Alastair Boone is the editor-in-chief of Street Spirit and a former editorial fellow at CityLab.
Urban areas are battling state and federal authorities over reproductive rights, and some are doing better than others.
If you’re looking for well-funded women’s health clinics and sexually transmitted disease prevention, don’t go to Jacksonville. The Florida city scored at the very bottom of a new report by the National Institute for Reproductive Health, which ranked America’s 40 most populous cities according to the breadth of their reproductive health, rights, and justice policies.
Jacksonville’s one-star rating reflects the city’s lack of numerous reproductive health protections, such as funding for abortion clinics, STI prevention campaigns, and community-based sexual education programming. Still, NIRH president Andrea Miller sees signs of hope: In February, Jacksonville passed historic legislation that prohibits discrimination against gay and transgender people. It’s last city of its size to secure such protections.
“Jacksonville has taken this historic step of protecting LGBTQ people,” Miller says. “That is a remarkable move. Because they’ve proven that the kind of organizing and engagement between the community and elected officials can move us forward. That’s really what we hope people will take from this.”
No city received a perfect score of five stars—meaning no city has matched each of the 37 policies tracked by the NIRH, a New York-based advocacy organization that promotes reproductive freedom. But the report, which is called the Local Reproductive Freedom Index, provides a blueprint for what cities are doing well already, and how they can increase access to reproductive healthcare for their residents—and often for the residents of the rural communities around them, too.
“Our urban centers are the linchpin for healthcare delivery for so many people,” Miller says. “Not just for their own residents, but for those who live tens if not hundreds of miles away.”
Indeed, in many rural counties in the Midwest, the average woman has to drive more than 180 miles to get an abortion. In comparison, women who live closer to large cities only have to drive about fifteen miles to reach a Planned Parenthood facility or another comparable clinic.
The reproductive rights ranking arrives as anxiety about reproductive health care is growing under the Trump administration. In January, the president appointed Supreme Court Justice Neil Gorsuch, who’s expected to be a foe of abortion rights, and reinstated the “global gag rule,” which halts U.S. funding to international NGOs that provide, or promote, abortion services. In July, the Trump administration cut the Teen Pregnancy Prevention Program two years short, in the middle of a five-year funding period that supported community-based approaches to ending teen pregnancy. And in October, the president announced a new rule that allows employers to opt out of birth control coverage in their health insurance plans.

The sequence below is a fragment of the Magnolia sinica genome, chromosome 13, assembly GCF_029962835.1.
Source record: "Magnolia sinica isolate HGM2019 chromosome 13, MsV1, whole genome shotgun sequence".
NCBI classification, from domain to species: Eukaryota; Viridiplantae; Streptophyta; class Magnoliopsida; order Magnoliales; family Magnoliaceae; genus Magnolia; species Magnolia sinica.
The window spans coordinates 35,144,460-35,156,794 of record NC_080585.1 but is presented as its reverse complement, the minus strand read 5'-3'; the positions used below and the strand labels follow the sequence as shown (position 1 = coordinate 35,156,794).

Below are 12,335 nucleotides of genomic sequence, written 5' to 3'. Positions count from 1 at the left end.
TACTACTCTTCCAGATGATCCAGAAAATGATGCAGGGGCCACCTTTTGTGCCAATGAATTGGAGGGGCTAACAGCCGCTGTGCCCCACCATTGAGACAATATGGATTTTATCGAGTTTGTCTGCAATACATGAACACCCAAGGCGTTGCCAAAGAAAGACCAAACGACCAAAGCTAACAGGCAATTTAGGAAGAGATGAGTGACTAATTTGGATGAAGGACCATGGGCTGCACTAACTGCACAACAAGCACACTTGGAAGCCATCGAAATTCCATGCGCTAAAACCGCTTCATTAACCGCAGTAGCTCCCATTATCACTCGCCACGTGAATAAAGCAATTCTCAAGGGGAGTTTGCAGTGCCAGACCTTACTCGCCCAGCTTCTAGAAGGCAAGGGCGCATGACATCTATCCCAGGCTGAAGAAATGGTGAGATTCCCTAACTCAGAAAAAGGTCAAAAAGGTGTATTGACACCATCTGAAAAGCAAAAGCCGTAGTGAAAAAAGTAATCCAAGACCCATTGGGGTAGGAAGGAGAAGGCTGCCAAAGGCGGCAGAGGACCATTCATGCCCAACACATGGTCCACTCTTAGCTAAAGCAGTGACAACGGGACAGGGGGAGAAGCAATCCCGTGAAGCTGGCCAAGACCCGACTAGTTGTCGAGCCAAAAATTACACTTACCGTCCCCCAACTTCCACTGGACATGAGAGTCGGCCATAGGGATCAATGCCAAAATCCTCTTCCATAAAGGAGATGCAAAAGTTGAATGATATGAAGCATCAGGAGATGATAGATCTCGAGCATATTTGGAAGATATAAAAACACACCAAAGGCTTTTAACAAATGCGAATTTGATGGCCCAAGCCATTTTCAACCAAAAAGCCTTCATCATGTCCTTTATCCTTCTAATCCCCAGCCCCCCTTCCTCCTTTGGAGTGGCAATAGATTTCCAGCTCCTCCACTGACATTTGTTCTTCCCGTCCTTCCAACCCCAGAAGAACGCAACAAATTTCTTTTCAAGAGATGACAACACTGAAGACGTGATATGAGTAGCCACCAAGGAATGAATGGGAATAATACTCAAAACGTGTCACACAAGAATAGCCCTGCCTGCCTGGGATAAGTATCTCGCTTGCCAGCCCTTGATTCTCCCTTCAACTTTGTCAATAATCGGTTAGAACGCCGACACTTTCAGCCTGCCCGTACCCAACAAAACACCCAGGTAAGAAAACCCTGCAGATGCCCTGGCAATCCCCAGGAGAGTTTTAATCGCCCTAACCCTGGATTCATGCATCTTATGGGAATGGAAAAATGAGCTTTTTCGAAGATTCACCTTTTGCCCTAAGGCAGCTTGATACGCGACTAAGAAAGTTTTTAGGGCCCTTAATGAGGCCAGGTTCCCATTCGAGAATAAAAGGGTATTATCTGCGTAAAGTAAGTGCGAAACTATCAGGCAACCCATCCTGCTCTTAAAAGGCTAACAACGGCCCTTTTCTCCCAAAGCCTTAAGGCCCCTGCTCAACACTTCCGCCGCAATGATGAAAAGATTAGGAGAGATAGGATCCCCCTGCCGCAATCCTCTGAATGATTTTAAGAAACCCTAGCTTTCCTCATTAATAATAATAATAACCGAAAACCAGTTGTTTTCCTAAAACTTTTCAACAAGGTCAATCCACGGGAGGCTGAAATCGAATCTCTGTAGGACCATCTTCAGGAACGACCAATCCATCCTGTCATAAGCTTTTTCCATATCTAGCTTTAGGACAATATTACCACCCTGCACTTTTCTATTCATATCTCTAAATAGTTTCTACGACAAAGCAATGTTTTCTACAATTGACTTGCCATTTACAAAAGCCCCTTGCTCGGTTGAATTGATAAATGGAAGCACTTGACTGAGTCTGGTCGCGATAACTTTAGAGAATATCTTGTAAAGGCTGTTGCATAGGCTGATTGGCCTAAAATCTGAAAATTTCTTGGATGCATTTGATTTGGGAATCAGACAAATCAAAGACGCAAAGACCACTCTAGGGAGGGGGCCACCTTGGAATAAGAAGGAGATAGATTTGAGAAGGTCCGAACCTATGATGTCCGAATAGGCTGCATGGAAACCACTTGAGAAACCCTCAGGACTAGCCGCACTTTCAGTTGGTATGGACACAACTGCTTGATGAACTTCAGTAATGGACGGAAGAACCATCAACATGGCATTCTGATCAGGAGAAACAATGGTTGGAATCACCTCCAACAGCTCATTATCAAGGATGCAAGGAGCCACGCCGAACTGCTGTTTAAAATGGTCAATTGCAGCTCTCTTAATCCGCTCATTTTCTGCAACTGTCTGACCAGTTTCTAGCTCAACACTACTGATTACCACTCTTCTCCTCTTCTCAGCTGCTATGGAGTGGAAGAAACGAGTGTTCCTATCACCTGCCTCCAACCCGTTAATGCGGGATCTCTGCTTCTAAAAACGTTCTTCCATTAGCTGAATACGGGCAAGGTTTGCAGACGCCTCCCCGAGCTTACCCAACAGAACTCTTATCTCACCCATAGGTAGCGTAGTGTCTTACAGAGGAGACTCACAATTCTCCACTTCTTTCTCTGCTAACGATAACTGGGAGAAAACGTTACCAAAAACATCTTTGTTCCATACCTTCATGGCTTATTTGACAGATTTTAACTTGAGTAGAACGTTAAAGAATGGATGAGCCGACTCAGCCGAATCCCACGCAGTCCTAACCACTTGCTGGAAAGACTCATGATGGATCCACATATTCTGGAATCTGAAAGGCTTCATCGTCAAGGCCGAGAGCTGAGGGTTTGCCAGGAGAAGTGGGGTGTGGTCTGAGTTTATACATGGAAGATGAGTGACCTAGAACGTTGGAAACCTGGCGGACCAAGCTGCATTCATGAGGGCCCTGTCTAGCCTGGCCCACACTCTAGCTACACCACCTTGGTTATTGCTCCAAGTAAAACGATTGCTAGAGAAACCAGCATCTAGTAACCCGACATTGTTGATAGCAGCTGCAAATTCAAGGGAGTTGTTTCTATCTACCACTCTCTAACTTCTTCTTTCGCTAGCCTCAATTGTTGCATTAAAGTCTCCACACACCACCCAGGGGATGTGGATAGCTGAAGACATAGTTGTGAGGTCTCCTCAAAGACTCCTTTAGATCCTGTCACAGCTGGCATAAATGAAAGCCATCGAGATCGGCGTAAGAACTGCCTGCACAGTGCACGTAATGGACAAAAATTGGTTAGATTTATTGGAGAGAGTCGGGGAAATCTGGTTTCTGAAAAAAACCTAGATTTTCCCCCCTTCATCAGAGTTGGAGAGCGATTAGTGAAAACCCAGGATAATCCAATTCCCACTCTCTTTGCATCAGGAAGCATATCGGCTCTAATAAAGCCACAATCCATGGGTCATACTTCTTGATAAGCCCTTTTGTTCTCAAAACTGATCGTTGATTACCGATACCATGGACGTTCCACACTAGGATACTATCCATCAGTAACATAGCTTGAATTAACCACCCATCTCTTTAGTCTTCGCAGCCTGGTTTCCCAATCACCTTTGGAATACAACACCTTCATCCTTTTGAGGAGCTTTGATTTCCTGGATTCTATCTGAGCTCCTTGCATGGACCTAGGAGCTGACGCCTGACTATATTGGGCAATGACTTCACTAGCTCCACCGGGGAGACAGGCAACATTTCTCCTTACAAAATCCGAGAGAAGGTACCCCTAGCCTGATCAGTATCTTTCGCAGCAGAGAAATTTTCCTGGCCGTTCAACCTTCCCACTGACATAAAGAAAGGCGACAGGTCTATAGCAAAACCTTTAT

Not surprisingly, it’s the progressive powerhouses of San Francisco, Los Angeles, and New York City that sit atop of the index, with 4.5 star ratings. These cities have adopted numerous protections for women and families, such as funding for abortion and sex-ed, support for anti-discrimination policies, and a $15 minimum wage (New York City plans to raise its minimum wage to $15 by 2019). On the whole, larger coastal cities with long histories of investment in social justice causes score the highest.
The average score of all 40 cities was two stars, and even high-scoring cities have room to make improvements. San Francisco, for example, lacks protective zoning regulations around abortion clinics, and New York City has yet to fully defund so-called crisis pregnancy centers, which sometimes masquerade as full-service reproductive health clinics.
Some cities are working to protect access to controversial women’s health services, even as their GOP-led state legislatures seek to eliminate those protections. Columbus, Ohio, for example, passed the “Healthcare Workers and Patient Protection Ordinance” in 2016 to establish 15-foot buffer zones around clinics, within which certain behaviors are strictly penalized. Similarly, in 2015, Illinois’ Cook County ensured abortion coverage for low-income women in a local effort led by the NIRH, the Chicago Abortion Fund, and the Illinois ACLU. In both of these cases, such efforts have come after state or federal actions that threaten these protections.
The report offers creative solutions to pro-choice lawmakers in cities like St. Louis that might have to work harder against conservative state governments, or hometown cultures, to advance reproductive freedom. To get higher minimum wages and more paid family leave, for example, city officials can insist that tax incentives for companies are linked to living wage and comprehensive benefits requirements. Similarly, cities can ensure that health services for municipal employees include counseling on contraception and reproductive health options, including abortion.
“Every city has a budget. Every city makes decisions about how they use their budgetary power,” Miller says. “Municipal elected officials have a really important bully pulpit. Standing up not only sends a powerful message, but it’s also the beginning of change. That’s why we did this.”